Cow-free dairy milk

October 4, 2016
3 min read

Perfect Day (formerly known as Muufri) is developing an “animal-free dairy milk” – real milk, just not from a cow. “We’re trying to make a Goldilocks product that is better than anything out there; something that has the best of dairy products but also the best of the alternatives,” says co-founder and CTO Perumal Gandhi.

The milk is brewed from a yeast the company calls Buttercup. The company notes it can be turned into cheese and yogurt in exactly the same way as regular milk and tastes the same.

To make its animal-free milk, the company feeds sugars to a common dairy yeast optimized to produce real milk proteins, including casein, the main protein in cheese. The developers note it is very similar to processes already used commercially to manufacture medicines, vaccines, and some food products like rennet. Then, they add in other plant-based fats, vitamins, minerals, and sugars. The final product is supposed to be functionally and nutritionally similar to milk, but it is lactose-, antibiotic-, and growth hormone-free.

On launch, they aim for their dairy product to be affordable and, ultimately, hope it will cost less than regular dairy products. They reportedly are also testing out what to call it and are in discussions with the FDA about testing and labeling choices.

What we think

22% of US consumers say they consume protein more from sources other than meat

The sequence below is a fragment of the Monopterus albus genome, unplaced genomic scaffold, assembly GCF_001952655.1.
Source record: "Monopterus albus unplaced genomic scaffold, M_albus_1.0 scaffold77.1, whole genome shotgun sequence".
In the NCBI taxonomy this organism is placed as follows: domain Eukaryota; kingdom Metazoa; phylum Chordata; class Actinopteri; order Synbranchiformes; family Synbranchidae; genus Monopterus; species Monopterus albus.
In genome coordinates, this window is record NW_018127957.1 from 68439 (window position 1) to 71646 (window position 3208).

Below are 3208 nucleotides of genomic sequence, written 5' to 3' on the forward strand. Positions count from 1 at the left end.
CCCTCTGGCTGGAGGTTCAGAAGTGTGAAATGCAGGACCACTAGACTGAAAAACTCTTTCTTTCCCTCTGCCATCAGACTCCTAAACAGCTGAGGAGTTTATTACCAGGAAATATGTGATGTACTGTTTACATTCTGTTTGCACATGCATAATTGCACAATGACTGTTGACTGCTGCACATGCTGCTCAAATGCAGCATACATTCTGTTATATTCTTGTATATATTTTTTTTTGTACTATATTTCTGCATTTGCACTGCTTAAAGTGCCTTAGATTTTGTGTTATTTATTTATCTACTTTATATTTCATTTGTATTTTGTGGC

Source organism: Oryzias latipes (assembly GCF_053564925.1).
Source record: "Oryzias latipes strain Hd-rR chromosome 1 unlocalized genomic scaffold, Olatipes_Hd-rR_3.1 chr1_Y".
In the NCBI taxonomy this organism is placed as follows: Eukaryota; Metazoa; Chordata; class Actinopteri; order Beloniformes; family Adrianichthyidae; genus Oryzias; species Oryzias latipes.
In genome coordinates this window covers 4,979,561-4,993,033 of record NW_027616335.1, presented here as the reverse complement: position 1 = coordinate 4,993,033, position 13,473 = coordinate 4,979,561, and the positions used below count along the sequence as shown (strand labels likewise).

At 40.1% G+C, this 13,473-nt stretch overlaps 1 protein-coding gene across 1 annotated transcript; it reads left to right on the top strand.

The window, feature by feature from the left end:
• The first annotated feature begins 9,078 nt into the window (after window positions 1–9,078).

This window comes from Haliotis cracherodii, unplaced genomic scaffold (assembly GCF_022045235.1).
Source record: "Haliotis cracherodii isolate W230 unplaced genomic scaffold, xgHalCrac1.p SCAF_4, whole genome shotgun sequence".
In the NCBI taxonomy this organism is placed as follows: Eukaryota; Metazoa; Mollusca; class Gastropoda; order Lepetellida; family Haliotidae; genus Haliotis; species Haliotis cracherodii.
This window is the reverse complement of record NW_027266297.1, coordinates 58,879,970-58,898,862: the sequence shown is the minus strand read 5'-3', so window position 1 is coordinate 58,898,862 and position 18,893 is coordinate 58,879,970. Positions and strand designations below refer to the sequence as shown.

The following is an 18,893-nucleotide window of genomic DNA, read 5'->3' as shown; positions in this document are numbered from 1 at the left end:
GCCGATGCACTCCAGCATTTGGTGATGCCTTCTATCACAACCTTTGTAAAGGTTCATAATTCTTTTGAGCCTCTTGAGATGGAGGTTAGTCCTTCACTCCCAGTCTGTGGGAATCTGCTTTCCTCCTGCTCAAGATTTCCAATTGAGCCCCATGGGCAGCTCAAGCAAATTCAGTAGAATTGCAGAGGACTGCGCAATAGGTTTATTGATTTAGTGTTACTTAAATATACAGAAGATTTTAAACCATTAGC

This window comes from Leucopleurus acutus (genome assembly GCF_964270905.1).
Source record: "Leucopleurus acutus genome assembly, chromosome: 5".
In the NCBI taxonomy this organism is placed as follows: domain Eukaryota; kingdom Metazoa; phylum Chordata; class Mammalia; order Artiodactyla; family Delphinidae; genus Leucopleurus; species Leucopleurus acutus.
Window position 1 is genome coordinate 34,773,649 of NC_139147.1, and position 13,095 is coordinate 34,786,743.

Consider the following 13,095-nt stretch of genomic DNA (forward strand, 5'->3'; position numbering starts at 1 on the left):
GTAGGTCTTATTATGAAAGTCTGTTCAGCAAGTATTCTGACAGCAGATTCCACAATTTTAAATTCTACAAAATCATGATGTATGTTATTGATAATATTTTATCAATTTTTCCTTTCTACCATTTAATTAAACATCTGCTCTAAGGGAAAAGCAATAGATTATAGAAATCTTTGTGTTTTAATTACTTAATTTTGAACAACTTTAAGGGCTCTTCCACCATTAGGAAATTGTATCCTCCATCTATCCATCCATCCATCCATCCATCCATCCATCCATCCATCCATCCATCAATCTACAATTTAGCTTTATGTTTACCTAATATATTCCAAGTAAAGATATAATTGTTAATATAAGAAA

Americans appear to be slowly embracing protein from alternative sources, with one in five saying they consume protein more from sources other than meat; this jumps to one quarter of Millennials and iGeneration. We see health is a huge driver here as over a third of consumers indicate they would limit meat consumption for heart health. However, the processed nature of a cow-free dairy milk may well serve as a serious deterrent, even to those who would appear to be the primary audience for the product.

With traditional dairy and almond milk facing increased criticism for various reasons, consumers may turn to alternatives with less of an impact on both animals and the environment. However, just one in 10 say they consume protein alternatives for animal welfare. Consumers are more likely to say they turn to protein alternatives out of a concern about foods with genetically modified ingredients. Our research shows that consumers are intensely concerned about artificial and processed foods, and a “milk” derived in a lab may not resonate.

Billy Roberts is a Senior Analyst, Food and Drink at Mintel, based in the Chicago office. Billy previously worked as Executive Editor covering consumer insights and new food and beverage trends with a leading trade publication.

Billy Roberts
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